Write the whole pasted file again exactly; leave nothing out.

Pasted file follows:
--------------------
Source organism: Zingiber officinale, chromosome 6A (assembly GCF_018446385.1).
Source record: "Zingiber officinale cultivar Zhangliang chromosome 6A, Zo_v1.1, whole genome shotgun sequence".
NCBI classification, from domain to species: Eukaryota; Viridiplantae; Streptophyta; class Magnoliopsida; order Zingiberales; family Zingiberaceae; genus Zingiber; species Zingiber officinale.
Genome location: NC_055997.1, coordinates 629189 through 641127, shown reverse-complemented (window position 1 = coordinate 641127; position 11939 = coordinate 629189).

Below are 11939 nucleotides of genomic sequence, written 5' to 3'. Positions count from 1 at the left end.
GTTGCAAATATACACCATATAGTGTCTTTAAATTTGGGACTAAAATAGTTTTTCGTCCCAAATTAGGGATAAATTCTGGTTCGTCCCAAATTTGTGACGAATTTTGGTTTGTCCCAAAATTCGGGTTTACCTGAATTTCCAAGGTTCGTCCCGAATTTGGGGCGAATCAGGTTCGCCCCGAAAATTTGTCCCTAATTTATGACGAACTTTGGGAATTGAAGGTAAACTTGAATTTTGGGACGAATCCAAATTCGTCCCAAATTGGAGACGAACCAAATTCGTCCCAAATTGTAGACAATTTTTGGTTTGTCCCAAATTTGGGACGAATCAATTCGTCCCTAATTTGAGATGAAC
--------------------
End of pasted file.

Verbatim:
Source organism: Zingiber officinale, chromosome 6A (assembly GCF_018446385.1).
Source record: "Zingiber officinale cultivar Zhangliang chromosome 6A, Zo_v1.1, whole genome shotgun sequence".
NCBI classification, from domain to species: Eukaryota; Viridiplantae; Streptophyta; class Magnoliopsida; order Zingiberales; family Zingiberaceae; genus Zingiber; species Zingiber officinale.
Genome location: NC_055997.1, coordinates 629189 through 641127, shown reverse-complemented (window position 1 = coordinate 641127; position 11939 = coordinate 629189).

Below are 11939 nucleotides of genomic sequence, written 5' to 3'. Positions count from 1 at the left end.
GTTGCAAATATACACCATATAGTGTCTTTAAATTTGGGACTAAAATAGTTTTTCGTCCCAAATTAGGGATAAATTCTGGTTCGTCCCAAATTTGTGACGAATTTTGGTTTGTCCCAAAATTCGGGTTTACCTGAATTTCCAAGGTTCGTCCCGAATTTGGGGCGAATCAGGTTCGCCCCGAAAATTTGTCCCTAATTTATGACGAACTTTGGGAATTGAAGGTAAACTTGAATTTTGGGACGAATCCAAATTCGTCCCAAATTGGAGACGAACCAAATTCGTCCCAAATTGTAGACAATTTTTGGTTTGTCCCAAATTTGGGACGAATCAATTCGTCCCTAATTTGAGATGAAC